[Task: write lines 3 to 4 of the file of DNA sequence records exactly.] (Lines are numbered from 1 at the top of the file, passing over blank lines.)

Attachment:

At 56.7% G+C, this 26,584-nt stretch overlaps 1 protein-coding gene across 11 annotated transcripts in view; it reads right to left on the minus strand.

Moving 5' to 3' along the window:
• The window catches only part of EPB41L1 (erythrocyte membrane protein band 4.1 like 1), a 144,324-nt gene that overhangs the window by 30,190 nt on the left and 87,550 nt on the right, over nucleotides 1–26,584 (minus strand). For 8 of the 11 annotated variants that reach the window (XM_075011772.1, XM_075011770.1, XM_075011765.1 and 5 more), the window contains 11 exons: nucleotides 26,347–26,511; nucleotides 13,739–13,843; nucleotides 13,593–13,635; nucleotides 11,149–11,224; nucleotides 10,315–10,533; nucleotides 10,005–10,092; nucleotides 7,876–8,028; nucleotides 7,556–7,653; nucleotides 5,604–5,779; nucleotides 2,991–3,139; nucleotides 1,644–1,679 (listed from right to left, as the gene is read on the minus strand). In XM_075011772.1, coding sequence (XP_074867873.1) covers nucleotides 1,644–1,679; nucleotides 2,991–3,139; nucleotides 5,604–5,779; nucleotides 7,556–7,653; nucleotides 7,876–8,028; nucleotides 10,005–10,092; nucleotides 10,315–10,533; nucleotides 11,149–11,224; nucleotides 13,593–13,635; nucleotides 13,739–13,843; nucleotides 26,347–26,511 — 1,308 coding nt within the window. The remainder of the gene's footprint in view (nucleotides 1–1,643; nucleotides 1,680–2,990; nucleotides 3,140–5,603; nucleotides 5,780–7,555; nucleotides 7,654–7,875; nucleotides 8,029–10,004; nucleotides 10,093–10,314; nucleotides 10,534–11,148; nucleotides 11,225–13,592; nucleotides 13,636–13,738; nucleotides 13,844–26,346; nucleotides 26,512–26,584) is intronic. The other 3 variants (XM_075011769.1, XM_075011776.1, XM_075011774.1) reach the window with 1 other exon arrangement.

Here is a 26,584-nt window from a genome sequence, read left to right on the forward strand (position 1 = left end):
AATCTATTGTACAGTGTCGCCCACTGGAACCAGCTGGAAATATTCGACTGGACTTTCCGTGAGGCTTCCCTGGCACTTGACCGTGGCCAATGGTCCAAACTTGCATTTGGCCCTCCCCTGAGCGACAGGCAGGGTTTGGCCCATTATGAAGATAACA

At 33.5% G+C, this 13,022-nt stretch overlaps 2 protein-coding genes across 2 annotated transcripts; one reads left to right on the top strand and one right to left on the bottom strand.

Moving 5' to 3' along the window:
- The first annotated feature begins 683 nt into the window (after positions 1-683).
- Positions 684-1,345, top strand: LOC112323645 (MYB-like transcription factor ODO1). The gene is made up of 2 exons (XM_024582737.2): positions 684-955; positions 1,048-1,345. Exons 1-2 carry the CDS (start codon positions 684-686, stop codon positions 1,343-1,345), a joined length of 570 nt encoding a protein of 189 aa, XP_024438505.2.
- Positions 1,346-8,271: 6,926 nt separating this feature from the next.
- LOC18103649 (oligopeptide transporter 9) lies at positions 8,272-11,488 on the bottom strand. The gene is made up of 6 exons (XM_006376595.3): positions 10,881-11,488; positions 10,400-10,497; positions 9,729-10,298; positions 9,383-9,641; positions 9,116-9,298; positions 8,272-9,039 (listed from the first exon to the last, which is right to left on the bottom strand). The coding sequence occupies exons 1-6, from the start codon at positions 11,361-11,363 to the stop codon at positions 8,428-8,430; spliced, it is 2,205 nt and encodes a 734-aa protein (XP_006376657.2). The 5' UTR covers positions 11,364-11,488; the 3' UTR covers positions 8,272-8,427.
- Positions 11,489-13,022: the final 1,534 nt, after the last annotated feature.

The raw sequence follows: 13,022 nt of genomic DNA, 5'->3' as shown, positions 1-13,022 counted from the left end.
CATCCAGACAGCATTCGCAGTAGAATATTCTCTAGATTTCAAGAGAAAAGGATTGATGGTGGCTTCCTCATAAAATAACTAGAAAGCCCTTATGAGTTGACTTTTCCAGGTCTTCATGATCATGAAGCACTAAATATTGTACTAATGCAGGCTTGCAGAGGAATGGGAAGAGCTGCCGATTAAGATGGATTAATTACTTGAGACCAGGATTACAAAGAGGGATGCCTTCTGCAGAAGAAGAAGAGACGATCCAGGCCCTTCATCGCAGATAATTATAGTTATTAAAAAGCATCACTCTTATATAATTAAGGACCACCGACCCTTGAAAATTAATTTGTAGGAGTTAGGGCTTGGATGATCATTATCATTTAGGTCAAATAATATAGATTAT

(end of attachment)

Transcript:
• The window catches only part of EPB41L1 (erythrocyte membrane protein band 4.1 like 1), a 144,324-nt gene that overhangs the window by 30,190 nt on the left and 87,550 nt on the right, over nucleotides 1–26,584 (minus strand). For 8 of the 11 annotated variants that reach the window (XM_075011772.1, XM_075011770.1, XM_075011765.1 and 5 more), the window contains 11 exons: nucleotides 26,347–26,511; nucleotides 13,739–13,843; nucleotides 13,593–13,635; nucleotides 11,149–11,224; nucleotides 10,315–10,533; nucleotides 10,005–10,092; nucleotides 7,876–8,028; nucleotides 7,556–7,653; nucleotides 5,604–5,779; nucleotides 2,991–3,139; nucleotides 1,644–1,679 (listed from right to left, as the gene is read on the minus strand). In XM_075011772.1, coding sequence (XP_074867873.1) covers nucleotides 1,644–1,679; nucleotides 2,991–3,139; nucleotides 5,604–5,779; nucleotides 7,556–7,653; nucleotides 7,876–8,028; nucleotides 10,005–10,092; nucleotides 10,315–10,533; nucleotides 11,149–11,224; nucleotides 13,593–13,635; nucleotides 13,739–13,843; nucleotides 26,347–26,511 — 1,308 coding nt within the window. The remainder of the gene's footprint in view (nucleotides 1–1,643; nucleotides 1,680–2,990; nucleotides 3,140–5,603; nucleotides 5,780–7,555; nucleotides 7,654–7,875; nucleotides 8,029–10,004; nucleotides 10,093–10,314; nucleotides 10,534–11,148; nucleotides 11,225–13,592; nucleotides 13,636–13,738; nucleotides 13,844–26,346; nucleotides 26,512–26,584) is intronic. The other 3 variants (XM_075011769.1, XM_075011776.1, XM_075011774.1) reach the window with 1 other exon arrangement.

Here is a 26,584-nt window from a genome sequence, read left to right on the forward strand (position 1 = left end):